Industry veterans build a platform to help merchants accept payments across UPI apps

23rd May 2017
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Mumbai-based Benow is a digital payments platform that works with local merchants across the city to accept digital payments through BHIM and other UPI apps.

In India, cash is king. However, the demonetisation drive last November changed that idea and people have now become cognisant of the importance of cashless payments and transactions. It was a space that the founding team of Mastek, a global IT services company, was looking at.

“India is a country where cash is king. Close to 12 percent of our country’s GDP contribution comes from cash. We felt that it was an area that needed some work, and initially incubated it to be a part of Mastek,” adds Sudhakar Ram, Founder and CEO, Mastek, and now, Founder of Benow.

As they actually started building the venture, they realised that it needed to be a separate entity. Mastek is a global business, but the space they were looking at mostly involved small businesses and vendors.

The core team at Benow.

The team and workings

Thought the platform was founded in January 2016, the team launched Benow in March 2016. Benow is a digital payments platform that works with local merchants across Mumbai to accept digital payments through BHIM and other UPI apps.

The core team comprises Sooraj VS, who has been the architect of the retail roadmap for Pine Labs; Ravi Kadam, who has decades of experience in IT Platforms and IT Infra and implementing turnkey projects; Sanjay Mudnaney, who has over 20 years of experience in integrated marketing; Aubrey Corda, who has worked for decades in the banking regulatory space; and Aji Joseph, who has two decades of business development experience. Says Sudhakar,

“Benow’s BHIM enablement service is a cost-effective and secure method of accepting payments directly into the merchant’s bank account, hence eliminating the issue of dealing with cash on a day-to-day basis.”

The team believes that while BHIM and UPI have run several million transactions for P2P payments, merchant transactions still constitute a small proportion.

Making it easier to transact without cash

Since merchant payments involve setting up a nodal account, collecting MDR, supporting disputes and complaints, Benow fulfils a distinct need in the market not addressed by other players–especially in the case of small, neighbourhood merchants.

“With local merchants contributing to a significant proportion of the 100 crore daily cash transactions that happen across India, Benow intends to contribute to the 2,500 crore digital transaction target fixed by the government for FY 2017-18,” adds Sudhakar.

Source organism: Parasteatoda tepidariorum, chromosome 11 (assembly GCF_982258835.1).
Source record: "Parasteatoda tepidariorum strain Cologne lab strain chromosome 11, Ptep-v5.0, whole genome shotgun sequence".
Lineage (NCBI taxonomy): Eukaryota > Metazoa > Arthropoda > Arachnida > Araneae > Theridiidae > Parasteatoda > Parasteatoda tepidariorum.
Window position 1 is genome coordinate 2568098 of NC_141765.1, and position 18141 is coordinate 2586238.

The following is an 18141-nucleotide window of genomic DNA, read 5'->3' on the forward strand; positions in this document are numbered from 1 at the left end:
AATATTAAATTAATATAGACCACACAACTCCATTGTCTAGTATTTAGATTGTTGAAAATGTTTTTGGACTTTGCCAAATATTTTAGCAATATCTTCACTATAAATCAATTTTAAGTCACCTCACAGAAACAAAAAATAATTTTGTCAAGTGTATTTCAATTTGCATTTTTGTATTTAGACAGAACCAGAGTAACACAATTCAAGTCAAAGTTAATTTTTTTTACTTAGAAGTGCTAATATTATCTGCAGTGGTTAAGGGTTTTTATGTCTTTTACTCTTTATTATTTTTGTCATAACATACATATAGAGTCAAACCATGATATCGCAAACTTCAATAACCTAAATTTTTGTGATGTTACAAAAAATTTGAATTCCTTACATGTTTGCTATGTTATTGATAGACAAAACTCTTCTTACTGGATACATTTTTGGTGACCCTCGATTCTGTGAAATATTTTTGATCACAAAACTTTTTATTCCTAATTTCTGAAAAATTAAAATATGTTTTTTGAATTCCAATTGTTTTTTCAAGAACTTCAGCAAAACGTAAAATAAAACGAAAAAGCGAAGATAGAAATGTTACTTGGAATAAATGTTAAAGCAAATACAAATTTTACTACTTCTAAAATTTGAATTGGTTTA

Within 72 hours of signing up for Benow’s BHIM enablement service, each merchant is activated with their unique VPA (virtual payment address) and a QR code. When the customer’s scan the code through the BHIM app or any bank’s UPI app, it allows them to make payments directly into the merchant’s bank account.

The merchant can operate this service even with just a feature phone. A full function merchant console to review complete payment history, generate dynamic QR codes, and send or collect requests can work on the merchant’s PC, tab, or smartphone.

The Benow service provides training, settlement support, hand holding and dispute resolution services, helping small merchants transition effectively to accepting digital payments.

With Benow, the merchants can enter the amount themselves and generate a dynamic QR code. It is also available in multiple languages.

Opening of the market

“We began with a pilot at Powai to understand the dynamics of the markets. We have had over 1,000 merchant signups over a month and are now looking to take it across different parts of the country,” says Sudhakar.

While getting merchants on to the platform was a challenge, Sudhakar believes that demonetisation helped them reach out to the audiences. He says that when they were initially looking at starting, educating people about the need to go cashless was a task in itself. But with demonetisation, people realised that cash might not always be available.

BHIM has opened up the market–which had, hitherto, known only wallets as the fastest way to make payments–to a newer, faster, and better mode of transaction. It has played the role of an ice-breaker in the system and people have started exploring mobile payments like never before.

Kalpesh Mehta, Partner at Deloitte, believes that the BHIM app has a lot of advantages as it allows users to make transactions through different bank accounts, thereby making the app consumer friendly. He says,

“If you have normal salary account which is covered under BHIM app platform, you don’t need to open another account and use it for the same purpose, even if you have multiple bank accounts.”

However, a recent RBI report on digital payments mentioned that even in November 2016, only three percent of transactions were through wallets, while the rest were through cards. It is easier to get customers to use debit or credit cards than using e-wallets as they are comfortable with the practice. Hence, it is important for companies to develop a sense of trust and flexibility in the customers.

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